The case against declawing
The American Society for the Prevention of Cruelty to Animals (ASPCA) and Cozy Cat Cottage Adoption Center encourage owners to seek alternatives to declawing their cats. It is a painful procedure that can have serious and lifelong physical and behavioral consequences for your pet. If you are thinking about having your pet declawed, please take a moment to consider the following information.
Claws are important to a cat
A cat’s remarkable grace, agility and flawless sense of balance are due to a great extent to its retractable claws, which allow a cat to establish footing for walking, running, springing, climbing, or stretching. A cat’s claws are also its best defense mechanism.
The need to scratch
When a cat scratches, it pulls off the old outer nail sheath and exposes sharp, smooth claws. Scratching is also a way of fulfilling the cat’s strong, instinctive need to mark its territory. Not only does a cat mark an object visibly by scratching it, but the scratching deposits secretion from glands in the feet that can be smelled by other cats. Scratching may also serve psychological and physiological needs by providing comfort and expression by kneading and allowing valuable stretching and foot-muscle exercise.
The declawing operation
The standard declawing procedure calls for the removal of the claw and the last bone of the toe. The operation is usually performed on the front feet. It is actually an amputation, comparable to the removal of the fingers of the human hand at the last knuckle. The cat experiences considerable pain in the recovery and healing process and often will refuse to use the litter box. It could be a month later the cat decides the litter box is associated with pain. Laser surgery is the same procedure. There are also numerous medical, behavioral and safety risks to declawing.
A cat or kitten should NEVER be declawed on all four paws.
Alternatives to declawing
Introduce a scratching post: Buy or make a scratching post that is tall enough so the cat can stretch completely when scratching, and stable enough so it won’t wobble when being used. It should be covered with a heavy, rough fiber like sisal or the back side of carpeting. Place the post in an accessible area. If you are trying to discourage the cat from scratching a particular piece of furniture, try placing the post in front of it, gradually moving the post aside as the cat begins to use it regularly.
Train with a dual approach: Discourage the cat from clawing the wrong things; encourage the cat to claw the right things. If the cat begins to scratch the furniture, call him by name, firmly tell him/her “no,” and entice him/her over to the scratching post with a ribbon or fresh catnip. Each time the cat goes on his/her own to the scratch post, praise, pet, and spend a minute playing at the post. Make it a fun place to be. At the same time, the favorite furniture scratching area can be made less attractive by contact paper sticky side out (held on with upholstery screws). Put inexpensive cardboard scratch pads or posts near all of the cat’s favorite furniture.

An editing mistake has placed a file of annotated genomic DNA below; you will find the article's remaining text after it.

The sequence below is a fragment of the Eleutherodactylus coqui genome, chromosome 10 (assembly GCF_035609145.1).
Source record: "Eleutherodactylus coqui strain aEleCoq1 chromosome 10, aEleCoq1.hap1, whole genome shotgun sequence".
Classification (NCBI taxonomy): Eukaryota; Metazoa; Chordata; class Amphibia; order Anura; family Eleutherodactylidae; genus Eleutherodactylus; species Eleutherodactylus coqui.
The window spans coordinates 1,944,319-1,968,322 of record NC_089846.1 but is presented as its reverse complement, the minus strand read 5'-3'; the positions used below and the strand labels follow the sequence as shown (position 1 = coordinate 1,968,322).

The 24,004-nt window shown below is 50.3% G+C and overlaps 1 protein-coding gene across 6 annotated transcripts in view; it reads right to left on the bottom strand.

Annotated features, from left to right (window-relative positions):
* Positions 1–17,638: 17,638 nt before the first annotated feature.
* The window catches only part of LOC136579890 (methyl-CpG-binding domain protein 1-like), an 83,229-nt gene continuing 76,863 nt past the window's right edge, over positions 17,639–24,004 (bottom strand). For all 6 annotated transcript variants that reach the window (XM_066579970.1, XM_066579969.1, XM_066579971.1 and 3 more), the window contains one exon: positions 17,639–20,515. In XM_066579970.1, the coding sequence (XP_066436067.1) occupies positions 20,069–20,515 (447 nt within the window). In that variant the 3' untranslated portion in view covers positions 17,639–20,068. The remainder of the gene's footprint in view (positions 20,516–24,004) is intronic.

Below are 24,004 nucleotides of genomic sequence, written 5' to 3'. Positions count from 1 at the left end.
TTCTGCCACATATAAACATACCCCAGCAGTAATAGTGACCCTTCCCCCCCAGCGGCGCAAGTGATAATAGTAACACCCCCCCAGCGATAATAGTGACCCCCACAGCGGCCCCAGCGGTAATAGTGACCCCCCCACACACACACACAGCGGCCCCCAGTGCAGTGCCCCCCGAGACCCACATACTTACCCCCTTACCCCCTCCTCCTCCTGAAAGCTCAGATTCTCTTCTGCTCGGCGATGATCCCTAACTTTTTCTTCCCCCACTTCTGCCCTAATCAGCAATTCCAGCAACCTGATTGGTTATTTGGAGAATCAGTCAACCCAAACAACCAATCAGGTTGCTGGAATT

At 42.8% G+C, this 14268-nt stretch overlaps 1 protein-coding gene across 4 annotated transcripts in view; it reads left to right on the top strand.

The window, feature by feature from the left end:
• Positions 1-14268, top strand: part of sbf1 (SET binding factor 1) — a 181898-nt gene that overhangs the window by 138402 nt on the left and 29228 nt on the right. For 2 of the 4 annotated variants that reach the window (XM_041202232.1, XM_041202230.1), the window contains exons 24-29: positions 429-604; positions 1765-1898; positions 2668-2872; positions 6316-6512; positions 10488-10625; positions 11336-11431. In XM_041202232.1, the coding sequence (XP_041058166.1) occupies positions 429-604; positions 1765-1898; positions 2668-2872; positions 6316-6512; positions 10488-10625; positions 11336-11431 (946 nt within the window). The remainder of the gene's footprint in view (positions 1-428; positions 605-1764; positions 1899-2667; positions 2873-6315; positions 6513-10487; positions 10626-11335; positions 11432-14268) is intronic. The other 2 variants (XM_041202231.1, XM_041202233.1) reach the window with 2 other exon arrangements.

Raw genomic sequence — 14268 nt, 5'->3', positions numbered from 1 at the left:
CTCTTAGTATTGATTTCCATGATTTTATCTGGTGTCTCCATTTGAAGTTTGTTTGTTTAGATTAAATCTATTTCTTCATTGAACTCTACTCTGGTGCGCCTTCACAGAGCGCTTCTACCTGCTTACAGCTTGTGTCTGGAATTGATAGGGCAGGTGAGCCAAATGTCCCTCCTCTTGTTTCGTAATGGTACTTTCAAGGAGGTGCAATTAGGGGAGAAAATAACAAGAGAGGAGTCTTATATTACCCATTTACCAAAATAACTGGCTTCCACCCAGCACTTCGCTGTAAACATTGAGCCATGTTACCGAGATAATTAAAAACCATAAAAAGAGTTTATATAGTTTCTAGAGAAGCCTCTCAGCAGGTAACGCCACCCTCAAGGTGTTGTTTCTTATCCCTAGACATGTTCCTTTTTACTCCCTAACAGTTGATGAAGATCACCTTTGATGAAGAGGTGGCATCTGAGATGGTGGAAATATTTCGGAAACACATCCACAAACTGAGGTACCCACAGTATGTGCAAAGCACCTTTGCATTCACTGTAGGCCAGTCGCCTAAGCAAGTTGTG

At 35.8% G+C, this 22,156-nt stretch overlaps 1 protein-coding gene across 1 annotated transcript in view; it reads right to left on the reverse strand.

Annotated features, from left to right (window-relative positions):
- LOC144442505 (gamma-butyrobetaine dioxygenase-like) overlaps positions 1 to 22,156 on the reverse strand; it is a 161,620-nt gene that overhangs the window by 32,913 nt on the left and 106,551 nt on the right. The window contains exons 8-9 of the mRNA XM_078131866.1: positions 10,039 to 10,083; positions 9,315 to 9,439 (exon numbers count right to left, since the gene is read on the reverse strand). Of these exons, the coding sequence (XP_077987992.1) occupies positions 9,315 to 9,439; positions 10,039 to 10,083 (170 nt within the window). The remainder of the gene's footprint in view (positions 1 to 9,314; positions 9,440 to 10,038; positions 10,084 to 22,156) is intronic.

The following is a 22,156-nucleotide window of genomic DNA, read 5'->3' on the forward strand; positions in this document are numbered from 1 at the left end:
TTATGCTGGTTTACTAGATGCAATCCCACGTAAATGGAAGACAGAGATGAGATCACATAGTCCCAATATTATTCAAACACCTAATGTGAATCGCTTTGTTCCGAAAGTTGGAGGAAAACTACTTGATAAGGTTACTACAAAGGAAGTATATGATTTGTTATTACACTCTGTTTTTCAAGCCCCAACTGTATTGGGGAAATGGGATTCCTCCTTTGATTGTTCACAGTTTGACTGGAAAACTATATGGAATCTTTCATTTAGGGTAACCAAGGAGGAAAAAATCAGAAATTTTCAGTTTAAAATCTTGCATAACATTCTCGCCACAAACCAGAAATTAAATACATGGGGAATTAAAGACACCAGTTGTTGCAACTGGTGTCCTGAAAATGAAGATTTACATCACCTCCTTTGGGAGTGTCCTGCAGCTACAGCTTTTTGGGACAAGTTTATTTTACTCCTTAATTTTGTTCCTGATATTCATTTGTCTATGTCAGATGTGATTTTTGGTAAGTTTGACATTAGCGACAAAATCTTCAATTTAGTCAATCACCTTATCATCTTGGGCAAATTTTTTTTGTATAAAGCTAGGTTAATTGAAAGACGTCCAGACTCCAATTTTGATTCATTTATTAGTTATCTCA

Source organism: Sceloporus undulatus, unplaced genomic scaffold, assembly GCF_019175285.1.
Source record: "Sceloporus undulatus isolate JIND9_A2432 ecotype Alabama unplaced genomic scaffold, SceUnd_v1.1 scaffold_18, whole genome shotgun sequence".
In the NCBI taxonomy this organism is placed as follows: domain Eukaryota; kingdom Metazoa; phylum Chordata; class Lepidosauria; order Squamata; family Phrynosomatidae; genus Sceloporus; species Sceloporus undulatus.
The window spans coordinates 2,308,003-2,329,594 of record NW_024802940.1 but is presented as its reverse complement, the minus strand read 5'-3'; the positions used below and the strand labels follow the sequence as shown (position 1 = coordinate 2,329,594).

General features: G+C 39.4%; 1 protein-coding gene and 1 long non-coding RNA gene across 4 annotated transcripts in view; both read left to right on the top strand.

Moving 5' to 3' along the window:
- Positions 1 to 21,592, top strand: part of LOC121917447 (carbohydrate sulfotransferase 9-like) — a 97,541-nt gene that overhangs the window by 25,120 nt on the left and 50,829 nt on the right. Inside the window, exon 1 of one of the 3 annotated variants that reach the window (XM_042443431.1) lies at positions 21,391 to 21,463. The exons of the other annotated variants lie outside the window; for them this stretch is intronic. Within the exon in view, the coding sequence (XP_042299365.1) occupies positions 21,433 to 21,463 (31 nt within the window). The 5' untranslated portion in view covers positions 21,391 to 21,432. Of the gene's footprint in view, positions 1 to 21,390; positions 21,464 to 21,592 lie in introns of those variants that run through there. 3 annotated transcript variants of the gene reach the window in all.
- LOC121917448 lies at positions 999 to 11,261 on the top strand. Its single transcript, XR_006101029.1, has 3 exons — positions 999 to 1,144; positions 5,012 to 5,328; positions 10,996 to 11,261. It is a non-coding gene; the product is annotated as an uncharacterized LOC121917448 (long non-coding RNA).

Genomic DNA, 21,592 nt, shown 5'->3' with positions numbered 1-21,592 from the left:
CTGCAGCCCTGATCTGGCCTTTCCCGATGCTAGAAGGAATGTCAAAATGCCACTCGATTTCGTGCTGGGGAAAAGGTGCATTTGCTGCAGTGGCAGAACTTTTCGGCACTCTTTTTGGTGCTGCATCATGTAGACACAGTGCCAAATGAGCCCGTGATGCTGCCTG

Keep the cat’s nails trimmed: Cutting the nails regularly may help a cat from scratching the furniture, or at least reduce the damage done by his/her scratching. Get your kitten used to having their nails clipped while they are young. With an older cat, it may help to begin by handling the cat’s feet under pleasurable circumstances. Then, begin to introduce the clipping procedure by approaching the cat while he/she is relaxed or even napping; clip only a few nails per session. Praise your cat while you clip the nail and reward with a treat.
If you’re in doubt about what the proper nail length looks like, have your veterinarian trim the nails once. The only equipment necessary is a good pair of feline nail scissors. Before cutting, look for the pink “quick” that runs down the center of the nail. The scissors should cut about an eighth of an inch forward of the quick. Be extremely careful not to cut into the quick. If this happens, the cat will experience pain and bleeding is likely. The bleeding may stop without assistance or you may need to hold a soft cloth on the nail or apply a little styptic powder. If you trim a small amount of nail on a regular basis, the quick will actually tend to recede.
If you have questions about declawing or about training your cat, please don’t hesitate to contact Cozy Cat Cottage and we can offer guidance and support.